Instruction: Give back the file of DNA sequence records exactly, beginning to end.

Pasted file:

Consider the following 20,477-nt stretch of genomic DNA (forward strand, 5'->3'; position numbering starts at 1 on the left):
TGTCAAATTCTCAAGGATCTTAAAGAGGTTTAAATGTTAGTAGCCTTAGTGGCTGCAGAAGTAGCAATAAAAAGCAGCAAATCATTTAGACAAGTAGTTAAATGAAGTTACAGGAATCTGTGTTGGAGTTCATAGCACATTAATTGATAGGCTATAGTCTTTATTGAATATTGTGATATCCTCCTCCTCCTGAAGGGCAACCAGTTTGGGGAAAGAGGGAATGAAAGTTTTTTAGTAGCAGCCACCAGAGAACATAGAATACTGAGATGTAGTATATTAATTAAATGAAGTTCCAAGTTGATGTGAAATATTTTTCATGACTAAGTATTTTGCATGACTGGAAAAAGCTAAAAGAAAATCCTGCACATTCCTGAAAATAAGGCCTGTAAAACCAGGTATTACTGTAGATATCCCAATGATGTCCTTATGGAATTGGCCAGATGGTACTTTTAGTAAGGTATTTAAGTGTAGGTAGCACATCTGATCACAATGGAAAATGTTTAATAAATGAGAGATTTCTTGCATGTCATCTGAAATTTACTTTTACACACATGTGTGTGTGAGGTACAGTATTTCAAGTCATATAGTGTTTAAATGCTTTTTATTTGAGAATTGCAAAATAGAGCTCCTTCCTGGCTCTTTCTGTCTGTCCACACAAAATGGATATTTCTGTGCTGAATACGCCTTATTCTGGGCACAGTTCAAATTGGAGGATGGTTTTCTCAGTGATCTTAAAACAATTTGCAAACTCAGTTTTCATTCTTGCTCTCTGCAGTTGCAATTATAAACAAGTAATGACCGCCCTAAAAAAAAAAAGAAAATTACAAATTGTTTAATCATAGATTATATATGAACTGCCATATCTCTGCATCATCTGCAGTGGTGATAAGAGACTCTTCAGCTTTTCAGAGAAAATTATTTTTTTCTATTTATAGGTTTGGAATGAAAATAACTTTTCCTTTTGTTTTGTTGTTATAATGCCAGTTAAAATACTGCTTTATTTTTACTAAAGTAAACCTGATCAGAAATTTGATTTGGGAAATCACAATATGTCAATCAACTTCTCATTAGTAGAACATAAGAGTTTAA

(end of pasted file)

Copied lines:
Consider the following 20,477-nt stretch of genomic DNA (forward strand, 5'->3'; position numbering starts at 1 on the left):
TGTCAAATTCTCAAGGATCTTAAAGAGGTTTAAATGTTAGTAGCCTTAGTGGCTGCAGAAGTAGCAATAAAAAGCAGCAAATCATTTAGACAAGTAGTTAAATGAAGTTACAGGAATCTGTGTTGGAGTTCATAGCACATTAATTGATAGGCTATAGTCTTTATTGAATATTGTGATATCCTCCTCCTCCTGAAGGGCAACCAGTTTGGGGAAAGAGGGAATGAAAGTTTTTTAGTAGCAGCCACCAGAGAACATAGAATACTGAGATGTAGTATATTAATTAAATGAAGTTCCAAGTTGATGTGAAATATTTTTCATGACTAAGTATTTTGCATGACTGGAAAAAGCTAAAAGAAAATCCTGCACATTCCTGAAAATAAGGCCTGTAAAACCAGGTATTACTGTAGATATCCCAATGATGTCCTTATGGAATTGGCCAGATGGTACTTTTAGTAAGGTATTTAAGTGTAGGTAGCACATCTGATCACAATGGAAAATGTTTAATAAATGAGAGATTTCTTGCATGTCATCTGAAATTTACTTTTACACACATGTGTGTGTGAGGTACAGTATTTCAAGTCATATAGTGTTTAAATGCTTTTTATTTGAGAATTGCAAAATAGAGCTCCTTCCTGGCTCTTTCTGTCTGTCCACACAAAATGGATATTTCTGTGCTGAATACGCCTTATTCTGGGCACAGTTCAAATTGGAGGATGGTTTTCTCAGTGATCTTAAAACAATTTGCAAACTCAGTTTTCATTCTTGCTCTCTGCAGTTGCAATTATAAACAAGTAATGACCGCCCTAAAAAAAAAAAGAAAATTACAAATTGTTTAATCATAGATTATATATGAACTGCCATATCTCTGCATCATCTGCAGTGGTGATAAGAGACTCTTCAGCTTTTCAGAGAAAATTATTTTTTTCTATTTATAGGTTTGGAATGAAAATAACTTTTCCTTTTGTTTTGTTGTTATAATGCCAGTTAAAATACTGCTTTATTTTTACTAAAGTAAACCTGATCAGAAATTTGATTTGGGAAATCACAATATGTCAATCAACTTCTCATTAGTAGAACATAAGAGTTTAA